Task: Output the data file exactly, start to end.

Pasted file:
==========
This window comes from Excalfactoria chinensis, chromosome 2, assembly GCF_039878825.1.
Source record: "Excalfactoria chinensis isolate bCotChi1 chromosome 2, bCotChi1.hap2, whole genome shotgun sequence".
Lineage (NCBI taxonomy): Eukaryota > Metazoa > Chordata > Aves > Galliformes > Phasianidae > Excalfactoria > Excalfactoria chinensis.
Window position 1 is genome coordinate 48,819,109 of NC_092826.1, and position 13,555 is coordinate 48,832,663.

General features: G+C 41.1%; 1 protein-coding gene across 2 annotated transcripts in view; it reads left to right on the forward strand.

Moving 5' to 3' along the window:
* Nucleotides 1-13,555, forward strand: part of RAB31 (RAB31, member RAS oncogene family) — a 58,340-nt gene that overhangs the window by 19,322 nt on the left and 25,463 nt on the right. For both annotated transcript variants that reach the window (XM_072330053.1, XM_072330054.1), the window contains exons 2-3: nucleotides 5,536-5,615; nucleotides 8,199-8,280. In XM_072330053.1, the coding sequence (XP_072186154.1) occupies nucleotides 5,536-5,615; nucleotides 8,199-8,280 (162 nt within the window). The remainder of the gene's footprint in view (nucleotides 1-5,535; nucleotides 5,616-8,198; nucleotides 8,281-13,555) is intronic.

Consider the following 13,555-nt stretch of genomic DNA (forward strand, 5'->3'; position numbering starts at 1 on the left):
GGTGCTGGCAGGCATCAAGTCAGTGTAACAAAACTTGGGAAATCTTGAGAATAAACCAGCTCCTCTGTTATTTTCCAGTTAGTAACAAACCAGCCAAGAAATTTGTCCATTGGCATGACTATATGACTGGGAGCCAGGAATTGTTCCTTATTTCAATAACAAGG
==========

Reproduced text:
This window comes from Excalfactoria chinensis, chromosome 2, assembly GCF_039878825.1.
Source record: "Excalfactoria chinensis isolate bCotChi1 chromosome 2, bCotChi1.hap2, whole genome shotgun sequence".
Lineage (NCBI taxonomy): Eukaryota > Metazoa > Chordata > Aves > Galliformes > Phasianidae > Excalfactoria > Excalfactoria chinensis.
Window position 1 is genome coordinate 48,819,109 of NC_092826.1, and position 13,555 is coordinate 48,832,663.

General features: G+C 41.1%; 1 protein-coding gene across 2 annotated transcripts in view; it reads left to right on the forward strand.

Moving 5' to 3' along the window:
* Nucleotides 1-13,555, forward strand: part of RAB31 (RAB31, member RAS oncogene family) — a 58,340-nt gene that overhangs the window by 19,322 nt on the left and 25,463 nt on the right. For both annotated transcript variants that reach the window (XM_072330053.1, XM_072330054.1), the window contains exons 2-3: nucleotides 5,536-5,615; nucleotides 8,199-8,280. In XM_072330053.1, the coding sequence (XP_072186154.1) occupies nucleotides 5,536-5,615; nucleotides 8,199-8,280 (162 nt within the window). The remainder of the gene's footprint in view (nucleotides 1-5,535; nucleotides 5,616-8,198; nucleotides 8,281-13,555) is intronic.

Consider the following 13,555-nt stretch of genomic DNA (forward strand, 5'->3'; position numbering starts at 1 on the left):
GGTGCTGGCAGGCATCAAGTCAGTGTAACAAAACTTGGGAAATCTTGAGAATAAACCAGCTCCTCTGTTATTTTCCAGTTAGTAACAAACCAGCCAAGAAATTTGTCCATTGGCATGACTATATGACTGGGAGCCAGGAATTGTTCCTTATTTCAATAACAAGG